- a pro-rata share in an amount to be distributed.
- a sum of money paid to shareholders of a corporation out of earnings.
- divide and conquer,
- divided highway,
- dividend cover,
- dividend on,
Origin of dividend
Examples from the Web for dividend
Since then, all dividend payments have been frozen and Iran receives “no uranium or revenue from the mine.”
In exchange for the cash, Fannie and Freddie issued preferred stock to Treasury that was supposed to pay 10 percent dividend.Remember the $182 Billion AIG Bailout? It Just Wasn’t Generous Enough|Daniel Gross|October 15, 2014|DAILY BEAST
Fannie Mae in September paid a $10.2 billion dividend and Freddie Mac paid a $4.4 billion dividend.Government Shuts Down and Private Sector Feels the Pain, Too|Daniel Gross|October 4, 2013|DAILY BEAST
The company also announced Tuesday that it would jack up its quarterly dividend by 26.7 percent, from 30 cents to 38 percent.
Some of the dividend yielding sectors like telecom and utilities make up a significant portion of the portfolio.
So long as they pay a dividend they will keep on upon their present lines.New Worlds For Old|Herbert George Wells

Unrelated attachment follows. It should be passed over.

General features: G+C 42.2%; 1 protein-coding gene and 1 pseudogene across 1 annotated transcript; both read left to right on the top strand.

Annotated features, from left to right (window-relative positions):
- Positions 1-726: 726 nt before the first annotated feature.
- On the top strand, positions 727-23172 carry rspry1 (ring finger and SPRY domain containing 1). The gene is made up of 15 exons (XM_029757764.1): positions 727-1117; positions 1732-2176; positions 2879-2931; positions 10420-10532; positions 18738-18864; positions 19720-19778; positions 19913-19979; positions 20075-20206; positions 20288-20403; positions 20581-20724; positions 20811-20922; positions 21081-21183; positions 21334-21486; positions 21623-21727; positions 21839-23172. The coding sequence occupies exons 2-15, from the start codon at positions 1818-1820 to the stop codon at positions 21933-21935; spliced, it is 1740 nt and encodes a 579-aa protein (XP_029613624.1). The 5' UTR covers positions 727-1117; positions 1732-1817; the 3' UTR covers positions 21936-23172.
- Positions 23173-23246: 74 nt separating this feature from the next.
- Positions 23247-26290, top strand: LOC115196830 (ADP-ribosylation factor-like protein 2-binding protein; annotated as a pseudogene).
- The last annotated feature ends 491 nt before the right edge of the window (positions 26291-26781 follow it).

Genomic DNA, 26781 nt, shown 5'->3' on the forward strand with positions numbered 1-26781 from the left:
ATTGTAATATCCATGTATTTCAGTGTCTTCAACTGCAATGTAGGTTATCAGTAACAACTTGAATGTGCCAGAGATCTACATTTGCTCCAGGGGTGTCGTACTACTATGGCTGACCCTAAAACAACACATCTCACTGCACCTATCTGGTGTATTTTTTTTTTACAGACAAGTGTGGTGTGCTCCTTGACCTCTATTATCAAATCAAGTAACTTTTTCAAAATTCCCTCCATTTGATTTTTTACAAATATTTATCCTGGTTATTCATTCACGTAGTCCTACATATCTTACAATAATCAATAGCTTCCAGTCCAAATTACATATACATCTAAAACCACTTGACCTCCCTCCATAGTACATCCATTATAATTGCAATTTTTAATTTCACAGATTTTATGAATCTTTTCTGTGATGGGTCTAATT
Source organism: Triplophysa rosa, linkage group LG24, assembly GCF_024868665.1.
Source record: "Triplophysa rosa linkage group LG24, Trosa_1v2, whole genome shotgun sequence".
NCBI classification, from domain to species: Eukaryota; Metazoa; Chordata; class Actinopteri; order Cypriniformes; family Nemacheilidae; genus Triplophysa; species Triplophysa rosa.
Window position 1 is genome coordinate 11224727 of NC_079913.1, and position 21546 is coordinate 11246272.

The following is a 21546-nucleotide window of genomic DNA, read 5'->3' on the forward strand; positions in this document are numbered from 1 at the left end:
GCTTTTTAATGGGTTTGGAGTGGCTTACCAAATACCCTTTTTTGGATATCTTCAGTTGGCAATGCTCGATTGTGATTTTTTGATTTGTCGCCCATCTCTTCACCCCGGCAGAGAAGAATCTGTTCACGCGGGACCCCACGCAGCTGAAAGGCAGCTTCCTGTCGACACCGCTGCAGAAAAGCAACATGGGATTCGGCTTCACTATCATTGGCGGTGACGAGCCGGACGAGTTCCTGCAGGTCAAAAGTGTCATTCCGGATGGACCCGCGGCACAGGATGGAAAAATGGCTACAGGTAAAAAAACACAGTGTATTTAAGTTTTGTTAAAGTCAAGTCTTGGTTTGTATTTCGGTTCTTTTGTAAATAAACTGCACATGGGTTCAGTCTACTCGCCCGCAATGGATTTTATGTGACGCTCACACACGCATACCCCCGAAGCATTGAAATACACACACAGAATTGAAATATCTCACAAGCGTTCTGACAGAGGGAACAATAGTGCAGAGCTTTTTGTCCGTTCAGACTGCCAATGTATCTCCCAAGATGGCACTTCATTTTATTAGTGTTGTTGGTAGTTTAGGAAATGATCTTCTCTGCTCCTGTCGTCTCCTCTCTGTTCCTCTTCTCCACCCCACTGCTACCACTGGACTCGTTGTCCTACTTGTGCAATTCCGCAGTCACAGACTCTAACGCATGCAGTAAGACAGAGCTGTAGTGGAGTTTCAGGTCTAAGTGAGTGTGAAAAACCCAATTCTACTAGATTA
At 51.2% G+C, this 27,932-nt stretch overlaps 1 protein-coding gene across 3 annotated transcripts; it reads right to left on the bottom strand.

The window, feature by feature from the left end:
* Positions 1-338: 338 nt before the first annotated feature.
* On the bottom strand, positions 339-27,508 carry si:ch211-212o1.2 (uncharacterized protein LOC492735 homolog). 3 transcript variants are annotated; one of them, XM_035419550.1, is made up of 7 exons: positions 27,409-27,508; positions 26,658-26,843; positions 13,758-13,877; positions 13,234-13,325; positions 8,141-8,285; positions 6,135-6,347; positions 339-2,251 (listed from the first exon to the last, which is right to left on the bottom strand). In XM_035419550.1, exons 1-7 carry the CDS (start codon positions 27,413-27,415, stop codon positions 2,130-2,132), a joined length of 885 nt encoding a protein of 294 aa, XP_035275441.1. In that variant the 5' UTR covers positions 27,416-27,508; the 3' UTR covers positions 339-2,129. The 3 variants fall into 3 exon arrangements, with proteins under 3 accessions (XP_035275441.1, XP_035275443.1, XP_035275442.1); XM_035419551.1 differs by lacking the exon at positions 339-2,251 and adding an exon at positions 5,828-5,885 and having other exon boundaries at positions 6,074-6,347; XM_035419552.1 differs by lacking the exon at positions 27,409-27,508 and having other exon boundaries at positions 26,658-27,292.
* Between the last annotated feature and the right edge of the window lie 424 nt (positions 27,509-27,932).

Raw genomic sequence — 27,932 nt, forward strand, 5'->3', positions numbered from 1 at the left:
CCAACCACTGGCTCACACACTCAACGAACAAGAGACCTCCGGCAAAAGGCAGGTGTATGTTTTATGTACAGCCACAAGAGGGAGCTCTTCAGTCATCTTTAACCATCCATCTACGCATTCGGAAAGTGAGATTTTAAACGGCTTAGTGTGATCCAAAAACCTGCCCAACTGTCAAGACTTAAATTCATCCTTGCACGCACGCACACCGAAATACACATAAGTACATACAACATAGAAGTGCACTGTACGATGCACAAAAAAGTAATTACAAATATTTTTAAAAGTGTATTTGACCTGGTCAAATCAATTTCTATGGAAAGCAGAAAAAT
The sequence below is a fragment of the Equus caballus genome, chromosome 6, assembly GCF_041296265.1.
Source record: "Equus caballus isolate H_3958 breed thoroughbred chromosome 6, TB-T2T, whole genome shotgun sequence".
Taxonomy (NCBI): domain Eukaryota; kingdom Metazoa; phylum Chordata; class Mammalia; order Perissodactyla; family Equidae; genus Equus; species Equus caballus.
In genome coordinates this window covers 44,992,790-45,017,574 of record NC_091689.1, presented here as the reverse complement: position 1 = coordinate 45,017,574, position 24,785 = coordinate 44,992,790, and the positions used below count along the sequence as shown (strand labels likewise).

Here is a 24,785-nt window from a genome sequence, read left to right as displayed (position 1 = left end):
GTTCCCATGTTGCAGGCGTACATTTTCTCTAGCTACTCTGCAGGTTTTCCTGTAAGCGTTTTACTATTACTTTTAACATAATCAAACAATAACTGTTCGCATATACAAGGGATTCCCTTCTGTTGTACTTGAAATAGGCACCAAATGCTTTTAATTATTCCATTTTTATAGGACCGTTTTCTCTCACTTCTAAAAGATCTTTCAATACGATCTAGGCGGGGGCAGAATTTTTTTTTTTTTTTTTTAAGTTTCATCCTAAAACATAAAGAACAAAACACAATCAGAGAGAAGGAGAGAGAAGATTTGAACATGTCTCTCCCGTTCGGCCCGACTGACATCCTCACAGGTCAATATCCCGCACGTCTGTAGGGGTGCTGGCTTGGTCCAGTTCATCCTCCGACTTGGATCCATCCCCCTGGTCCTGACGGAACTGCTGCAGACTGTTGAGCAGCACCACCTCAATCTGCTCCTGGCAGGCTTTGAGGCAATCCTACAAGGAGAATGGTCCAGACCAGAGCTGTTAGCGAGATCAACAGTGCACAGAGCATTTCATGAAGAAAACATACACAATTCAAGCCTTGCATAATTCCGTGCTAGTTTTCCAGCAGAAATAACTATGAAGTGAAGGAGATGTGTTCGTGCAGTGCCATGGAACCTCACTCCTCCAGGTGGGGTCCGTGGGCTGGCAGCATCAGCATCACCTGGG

He advised that the "War of World Conquest" was not likely to produce a dividend, because its name was against it.
But a bank can retain a dividend that has been declared to reduce the indebtedness of the owner to the bank for his stock.Putnam's Handy Law Book for the Layman|Albert Sidney Bolles
The directors, however, who control the company can make up their minds beforehand whether they will declare a dividend or not.Twentieth Century Socialism|Edmond Kelly
Well, I could not make out that any of these companies have ever earned any money, a dividend, don't you call it?The Yellow God|H. Rider Haggard
- a distribution from the net profits of a company to its shareholders
- a pro-rata portion of this distribution received by a shareholder
Word Origin for dividend
late 15c., from Middle French dividende "a number divided by another," from Latin dividendum "thing to be divided," neuter gerundive of dividere (see divide). Mathematical sense is from 1540s. Meaning "portion of interest on a loan, stock, etc." is from 1620s. Related: Dividends.